At this price and specification the Google Pixelbook is simply too expensive. Way too expensive. Both its tinny speakers and chunky bezel are a disappointment that let down its performance and screen quality.
Good build quality, a solid performer with a decent keyboard.
At this price and specification the Google Pixelbook is simply too expensive. Way too expensive. Furthermore, the speakers are tinny - and they certainly shouldn't be at this price - and Chrome OS is limited. Android apps also proved hit and miss.
Google's Chromebook might be a good device at around £200 - especially in the jam-smeared hands of schoolchildren - but is a high-end version of the Chromebook worth it, especially at £1,249. Yes, £1,249.
Tthe Pixelbook is Google's 100 per cent in-house designed laptop aimed at offering a premium Chrome OS experience, but costing about £1,000 more than cheap and cheerful Chromebooks from the likes of Acer, Asus and Samsung. It's meant to be the ultimate Chromebook - but at MacBook prices.
Clad in a light-grey aluminium chassis with a refrigerator-white glass panel on its lid, the Pixelbook looks like it's been created by a collaboration between Apple's Jony Ive and Ikea.
The Pixelbook seamlessly merges attractive industrial design with utilitarian function.
With flush edges and a slim hinge supporting a 12.3in display, it measures a mere 10.3mm thick and weighs a light 1.1kg, yet sports the build-quality of a MacBook Pro.
It has a silicone rubberised palmrest making typing for any length of time feel comfortable with less hand slippage than on brushed aluminium.
A neat yet unassuming hinge enables the Pixelbook to be bent back on itself so that it can be used like tablet, or have the keyboard deck prop the screen up a bit like a kickstand with the palmrests acting as anti-slip pads. Or it can be flipped on its head and made to stand in a tent-like fashion for tablet use.
However, this kind of slim form affects function: it bears only a brace of USB Type-C ports to take care of connectivity and charging.
The only superfluous part is the glass panel on the top of the part of the laptop's lid, which is in keeping with the those found on the Pixel smartphone family, though its white colouring may not be to everyone's taste.
To the touch the Pixelbook is rather lovely; all smooth and tactile. And that extends to the keyboard which offers a responsive typing feel with decent key travel; our fingers were dancing across it with speed and accuracy in no time.
The keyboard is backlit, which is handy for typing in low light conditions. But the keys light up dynamically depending on an environment's ambient light, which we found annoying. Manual control is on offer but it's not immediately intuitive, which is a minor irritation but easily fixed with a quick Google search.
A smooth glass trackpad sits amid and slightly sunken below the palmrests and is accurate, responsive and just feels lovely to the touch.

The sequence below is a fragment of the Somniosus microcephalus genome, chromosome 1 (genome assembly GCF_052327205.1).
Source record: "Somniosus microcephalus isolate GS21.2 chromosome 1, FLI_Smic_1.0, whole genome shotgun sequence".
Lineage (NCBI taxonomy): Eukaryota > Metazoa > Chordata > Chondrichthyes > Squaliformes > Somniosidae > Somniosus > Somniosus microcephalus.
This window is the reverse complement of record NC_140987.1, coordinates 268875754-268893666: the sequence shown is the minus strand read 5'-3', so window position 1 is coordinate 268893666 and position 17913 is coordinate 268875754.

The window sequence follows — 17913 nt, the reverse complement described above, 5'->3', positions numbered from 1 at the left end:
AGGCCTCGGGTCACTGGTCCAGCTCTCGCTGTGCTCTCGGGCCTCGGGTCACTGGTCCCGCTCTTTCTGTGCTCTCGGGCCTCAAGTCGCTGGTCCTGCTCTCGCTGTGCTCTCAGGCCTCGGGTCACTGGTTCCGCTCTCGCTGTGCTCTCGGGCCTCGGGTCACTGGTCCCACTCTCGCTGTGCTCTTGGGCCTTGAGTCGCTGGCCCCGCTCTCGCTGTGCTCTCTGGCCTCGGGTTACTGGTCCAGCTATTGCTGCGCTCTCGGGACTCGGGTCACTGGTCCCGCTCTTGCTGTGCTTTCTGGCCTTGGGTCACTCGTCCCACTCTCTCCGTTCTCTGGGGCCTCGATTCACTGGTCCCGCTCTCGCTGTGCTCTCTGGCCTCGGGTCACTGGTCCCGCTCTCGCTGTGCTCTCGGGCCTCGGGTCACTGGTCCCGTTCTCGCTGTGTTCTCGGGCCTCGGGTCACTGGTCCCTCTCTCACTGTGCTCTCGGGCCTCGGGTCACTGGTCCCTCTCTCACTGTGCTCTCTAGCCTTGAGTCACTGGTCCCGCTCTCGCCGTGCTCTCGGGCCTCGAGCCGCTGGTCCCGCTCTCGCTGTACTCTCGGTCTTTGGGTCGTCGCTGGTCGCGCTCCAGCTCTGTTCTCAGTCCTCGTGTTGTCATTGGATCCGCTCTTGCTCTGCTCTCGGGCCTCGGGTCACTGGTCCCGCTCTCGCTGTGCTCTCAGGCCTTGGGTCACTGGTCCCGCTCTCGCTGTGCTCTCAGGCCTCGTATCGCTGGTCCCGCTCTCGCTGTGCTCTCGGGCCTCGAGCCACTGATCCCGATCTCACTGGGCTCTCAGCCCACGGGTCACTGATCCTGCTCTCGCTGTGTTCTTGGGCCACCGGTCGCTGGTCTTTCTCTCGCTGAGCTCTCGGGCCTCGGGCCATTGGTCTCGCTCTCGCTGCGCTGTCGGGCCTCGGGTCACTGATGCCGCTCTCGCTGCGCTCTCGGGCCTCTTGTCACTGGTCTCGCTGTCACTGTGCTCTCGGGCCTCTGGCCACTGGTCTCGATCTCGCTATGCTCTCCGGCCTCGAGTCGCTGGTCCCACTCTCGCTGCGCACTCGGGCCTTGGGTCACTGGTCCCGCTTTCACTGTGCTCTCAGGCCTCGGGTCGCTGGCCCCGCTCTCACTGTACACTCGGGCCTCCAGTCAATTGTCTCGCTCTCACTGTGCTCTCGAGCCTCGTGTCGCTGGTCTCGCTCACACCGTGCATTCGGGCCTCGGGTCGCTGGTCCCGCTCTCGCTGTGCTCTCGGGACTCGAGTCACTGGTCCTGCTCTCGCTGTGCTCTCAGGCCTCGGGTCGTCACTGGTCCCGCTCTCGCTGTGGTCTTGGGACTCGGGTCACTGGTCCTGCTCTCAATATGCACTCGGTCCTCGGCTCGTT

The click button is at the bottom part of the pad, which will probably annoy people used to being able to physically click anywhere, but the pad is so good at registering taps that we found this layout to not be a foible.
To our eyes the Pixelbook is a good looking machine that's a joy to use for basic tasks - provided that you don't need to connect much to it.
The 12.3in 3:2 aspect ratio touchscreen display on the Pixelbook packs a QHD 2,400 x 1,600 resolution squeezing in 235 pixels per inch.
As such it's sharp and clear - easily comparable to a 13in MacBook Pro or a Microsoft Surface Pro. Contrast is good and colours are bright and accurate. Brightness hits 400 nits, which makes the display great to watch films and view photos on.
The glossy coating may not appeal to some, though, and we found it picked up fingerprints quite quickly, and isn't great in direct sunlight or bright light sources. At the same time, we felt the glossiness helps colours 'pop', and contrast seem more dynamic.
However, the major drawback to the display is its appallingly chunky bezels. Whereas the likes of Dell have trimed its bezels down with its Infinity Edge laptop displays, the PixelBook's chunky screen surround feels rather 1990s.
There's an argument for the bezels helping give somewhere to grip when using the Pixelbook in its tablet mode in both landscape and portrait orientation. But we found it marred an otherwise excellent screen.
Given Chrome OS is mostly a web-based experience and has been designed for low-power machines, putting the Pixelbook performance into context is a little more tricky than with Windows or Mac laptops.
Our test model came bearing Intel's seventh-generation Kaby Lake Core i5-7Y57. This dual-core chip has 4MB cache and a base clock of 1.6Ghz that can boost up to 3.3Ghz, pretty much on par with many ultrabooks in the market.
It also comes with 8GB of LPDDR3 memory, running at 1,866MHz, while storage on weighed in at 256GB of eMMC solid state drive space shared with the lightweight operating system.
The entry-level model has the same spec but with 128GB on storage, while the top of the line £1,699 Pixelbook has 512GB of storage and an arguably unnecessary Core i7 processor with 16GB of RAM.
In terms of these raw specs, it's not exactly spectacular value.
However, chip and memory in the mid or entry-level models should be more than enough to handle anything Chrome OS and its web and supported Android apps can currently throw at it.
Using the Octane 2 benchmark our Pixelbook racked up a score of 29,126, which makes it pretty much the fastest Chromebook around, not just the most expensive.
In real-world use this means it ought to be super slick. And there's no need to worry about opening too many tabs in the Chrome browser, as was the case with the lower specced and cheapests Chromebooks in the past.
Having a decent Intel mobile chip also appears to be the trick to getting Android apps to run smoothly on Chromebooks, which has been a struggle in the past, and makes the Pixelbook both a good Chrome OS experience and decent, if far from perfect, Android tablet.